Pregnancy foot issues aren’t limited to plantar fasciitis. Many women notice that theirfeet get larger while pregnant. Additionally, painful, swollen feet are a major problem usually around the end of your pregnancy. How then can we avoid some of these pregnancy foot issues? Find out by reading on!
Pregnancy-Related Heel Pain
Why do pregnant women seem to get heel painso easily? As a starting point, let’s attempt to figure out what plantar fasciitis truly is and why it flares up. A thick band of tissue called the plantar fascia extends from the heel bone across the arch of the foot and ends at the toes. This band has a lot of work to do. It gives your foot support while also enabling you to execute the movements required for walking.
As your baby develops, you put on weight more quickly than at any other point in your life. Now, the plantar fascia may experience inflammation as a result of the sudden weight gain.
Then, if you wear slip-on footwear like flip flops or ballet flats, you could aggravate the discomfort. We know they’re easy to put on if you have difficulty reaching or seeing your toes. However, they don’t provide any arch support, so wearing them simply makes your heel pain worse.
Also keep in mind that when pregnant, your body produces a hormone called relaxin. It helps in loosening your ligaments in preparation for childbirth. At the same time, though, it has the potential to make your foot flat.
Gaining weight and the hormone relaxin may give pregnant women sharp heel pain. If your discomfort is worse when you first get out of bed in the morning or after a lengthy period of sitting, you should be suspecting plantar fasciitis.
Here’s the crucial question right now. Should you think this pain is just another sign of pregnancy that will go away after the baby is born? The answer is no. Plantar fasciitis worsens if neglected, which implies it may continue for weeks, months or even years after your pregnancy ends. In fact, some who neglect plantar fasciitis for a prolonged period of time may potentially need surgery to relieve their pain.
Want to avoid pregnancy-related heel pain? First, make an effort to follow your doctor’s weekly weight gain recommendations and a nutritious diet. Next, during your whole 40-week pregnancy, wear supportive shoes. Then pay attention to your body. And if you get heel pain or any of the other issues we’ll cover later, come in straight away.
Flat and Swollen Feet During Pregnancy
Unfortunately, pregnancy-related foot issues are not limited to heel pain. Other changes in your body are brought on by weight gain. Your center of gravity and how you stand are affected by this. Additionally, both increase the strain on your knees and feet. As a result of these changes, flat feet (over-pronation) as well as swollen feet (edema) are possible outcomes.
You could notice that your arches flatten as you stand if you’re pregnant. When you walk, your feet could also roll inward. (We refer to this as overpronation. In addition, it may result in the excruciating heel pain mentioned above.)
Your feet may enlarge at any time throughout your pregnancy. But your third trimester is when the issue is most likely to arise. What is the reason behind this? Well, the excess blood you have during pregnancy causes the swelling. That blood aids in nourishing your developing child. However, discomfort also intensifies when your growing belly presses on the blood vessels in your pelvis and legs. Together, these factors slow your circulation and cause blood to collect in your legs and feet. Your feet may even seem purple at times.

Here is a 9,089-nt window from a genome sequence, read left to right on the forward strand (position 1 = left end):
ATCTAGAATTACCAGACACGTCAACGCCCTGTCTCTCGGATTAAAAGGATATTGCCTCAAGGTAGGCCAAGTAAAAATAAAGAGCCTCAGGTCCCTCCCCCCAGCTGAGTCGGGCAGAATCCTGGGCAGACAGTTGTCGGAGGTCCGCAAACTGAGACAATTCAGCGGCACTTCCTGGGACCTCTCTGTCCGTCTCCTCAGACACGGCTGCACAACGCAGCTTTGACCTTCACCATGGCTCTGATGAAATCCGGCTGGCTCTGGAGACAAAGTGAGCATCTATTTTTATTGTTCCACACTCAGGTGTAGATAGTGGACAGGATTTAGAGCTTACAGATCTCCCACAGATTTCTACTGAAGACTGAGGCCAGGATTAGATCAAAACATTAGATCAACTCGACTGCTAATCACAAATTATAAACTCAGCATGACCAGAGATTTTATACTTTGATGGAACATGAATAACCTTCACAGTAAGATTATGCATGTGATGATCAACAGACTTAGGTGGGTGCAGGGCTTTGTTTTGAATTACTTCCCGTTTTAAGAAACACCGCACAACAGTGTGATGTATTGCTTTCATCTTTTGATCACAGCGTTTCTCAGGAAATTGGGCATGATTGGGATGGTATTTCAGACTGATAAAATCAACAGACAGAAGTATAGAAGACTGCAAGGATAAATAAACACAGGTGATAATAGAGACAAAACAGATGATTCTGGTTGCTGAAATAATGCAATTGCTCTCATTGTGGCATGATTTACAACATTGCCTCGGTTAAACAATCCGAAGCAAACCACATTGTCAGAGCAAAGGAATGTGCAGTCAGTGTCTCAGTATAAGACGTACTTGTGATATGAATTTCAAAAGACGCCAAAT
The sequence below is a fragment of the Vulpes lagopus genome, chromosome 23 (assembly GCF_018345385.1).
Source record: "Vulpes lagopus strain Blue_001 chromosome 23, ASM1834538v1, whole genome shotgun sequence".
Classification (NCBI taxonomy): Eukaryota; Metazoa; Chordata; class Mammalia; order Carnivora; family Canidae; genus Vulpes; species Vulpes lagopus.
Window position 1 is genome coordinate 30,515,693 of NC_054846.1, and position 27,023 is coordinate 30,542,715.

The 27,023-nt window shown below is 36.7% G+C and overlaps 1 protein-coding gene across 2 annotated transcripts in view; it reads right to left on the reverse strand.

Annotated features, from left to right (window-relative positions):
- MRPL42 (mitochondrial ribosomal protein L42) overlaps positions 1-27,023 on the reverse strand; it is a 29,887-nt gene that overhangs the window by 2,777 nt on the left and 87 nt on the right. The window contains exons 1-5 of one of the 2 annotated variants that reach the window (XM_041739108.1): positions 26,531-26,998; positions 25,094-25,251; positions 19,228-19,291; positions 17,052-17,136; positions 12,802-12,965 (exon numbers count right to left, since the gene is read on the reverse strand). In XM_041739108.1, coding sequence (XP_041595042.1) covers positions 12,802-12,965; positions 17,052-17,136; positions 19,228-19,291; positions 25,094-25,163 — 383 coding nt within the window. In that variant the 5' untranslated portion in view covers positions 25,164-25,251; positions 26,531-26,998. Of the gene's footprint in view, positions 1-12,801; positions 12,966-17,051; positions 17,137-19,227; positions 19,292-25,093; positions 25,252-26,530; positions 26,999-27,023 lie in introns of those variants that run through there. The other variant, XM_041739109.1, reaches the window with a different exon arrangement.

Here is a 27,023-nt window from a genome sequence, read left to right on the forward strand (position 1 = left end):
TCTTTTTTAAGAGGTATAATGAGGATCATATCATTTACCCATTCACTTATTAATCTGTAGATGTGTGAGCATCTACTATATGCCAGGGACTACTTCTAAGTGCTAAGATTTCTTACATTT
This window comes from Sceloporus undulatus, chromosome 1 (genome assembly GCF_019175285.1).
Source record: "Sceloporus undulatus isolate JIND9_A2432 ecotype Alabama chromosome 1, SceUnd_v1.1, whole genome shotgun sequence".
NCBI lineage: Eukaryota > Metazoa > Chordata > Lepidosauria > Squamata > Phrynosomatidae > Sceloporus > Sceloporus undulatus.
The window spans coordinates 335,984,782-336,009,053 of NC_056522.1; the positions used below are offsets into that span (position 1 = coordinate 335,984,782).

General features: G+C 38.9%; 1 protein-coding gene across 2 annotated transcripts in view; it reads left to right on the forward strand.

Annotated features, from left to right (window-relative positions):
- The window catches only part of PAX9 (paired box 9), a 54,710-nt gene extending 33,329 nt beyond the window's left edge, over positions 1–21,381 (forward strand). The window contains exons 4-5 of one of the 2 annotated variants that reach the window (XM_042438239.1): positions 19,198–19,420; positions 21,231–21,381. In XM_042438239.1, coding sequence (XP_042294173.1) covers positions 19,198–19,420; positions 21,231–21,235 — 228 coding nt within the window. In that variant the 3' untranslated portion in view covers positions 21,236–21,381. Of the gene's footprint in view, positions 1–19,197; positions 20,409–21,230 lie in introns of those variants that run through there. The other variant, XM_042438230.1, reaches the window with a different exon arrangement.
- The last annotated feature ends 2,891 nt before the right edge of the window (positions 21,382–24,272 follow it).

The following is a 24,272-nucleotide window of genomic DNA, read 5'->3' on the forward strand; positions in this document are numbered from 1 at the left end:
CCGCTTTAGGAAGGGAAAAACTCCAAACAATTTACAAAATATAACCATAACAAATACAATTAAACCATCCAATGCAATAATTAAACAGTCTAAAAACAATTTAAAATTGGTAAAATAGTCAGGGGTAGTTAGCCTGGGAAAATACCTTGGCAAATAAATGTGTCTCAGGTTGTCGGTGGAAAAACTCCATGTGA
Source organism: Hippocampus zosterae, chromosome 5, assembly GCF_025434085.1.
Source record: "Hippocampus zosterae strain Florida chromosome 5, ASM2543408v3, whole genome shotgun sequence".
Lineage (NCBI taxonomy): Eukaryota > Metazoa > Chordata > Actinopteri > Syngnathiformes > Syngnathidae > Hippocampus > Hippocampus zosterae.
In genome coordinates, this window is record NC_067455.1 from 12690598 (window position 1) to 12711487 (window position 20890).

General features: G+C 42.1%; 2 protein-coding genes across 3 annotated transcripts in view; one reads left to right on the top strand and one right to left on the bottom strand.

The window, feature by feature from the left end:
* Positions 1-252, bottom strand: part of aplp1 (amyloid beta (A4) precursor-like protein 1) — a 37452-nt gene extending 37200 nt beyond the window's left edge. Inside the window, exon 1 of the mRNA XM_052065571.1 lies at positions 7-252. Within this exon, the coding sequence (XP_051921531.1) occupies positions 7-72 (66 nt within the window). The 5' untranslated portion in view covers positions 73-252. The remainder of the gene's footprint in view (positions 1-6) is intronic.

It goes without saying that dealing with any of these issues may be painful and exhausting. But it’s crucial to keep in mind that you don’t have to wait to give birth to get treatment for your hurting feet.
We can immediately fit you for orthotics if you are experiencing over-pronation problems. You will have more arch support as a result, preventing flat feet. Additionally, you’ll get assistance in maintaining proper foot placement when you walk. As a result, heel pain is less likely to occur.
You may also use the following advice to reduce the edema in your feet. In the beginning, elevate them whenever and wherever you can. If you anticipate spending the whole day sitting, have a little stool nearby. By doing so, you may relieve some of the strain on your feet all day.
The next step is to choose shoes that have a good fit and aren’t too short or too tight. (You may need to remeasure your feet when pregnant since they can expand and alter size.) Try to continue exercising when pregnant with a doctor’s approval. This will encourage improved circulation and assist healthy weight gain.
The 5 Best Tips for Pregnancy Foot Issues
Now that we’ve explored upcoming foot issues, let’s talk about pain relief. If you follow these tips, your feet should feel a whole lot better soon!
Throughout your whole pregnancy, wear supportive shoes. No flip flops except for quick trips to the beach or pool!
Keep an eye on your diet and be active. Enhanced blood circulation and healthy weight gain may result from this.
Check if your shoes still fit comfortably. During your pregnancy, you may need to get your feet measured once or more.
Whenever you can, elevate your feet. You deserve to take a break.
If you want additional support while your feet try to carry a second person, think about getting orthotics!
Finally, keep this in mind. Even though foot pain is “natural” during pregnancy, you don’t have to put up with it as being pregnant is difficult enough. Therefore, we want your feet to feel better right away rather than after nine months! That being the case, make an appointment with Dr. Ejodamen Shobowale ofDeNiel Foot and Ankle Center right now! Before your due date, we’ll make sure your feet are better and ready to walk.
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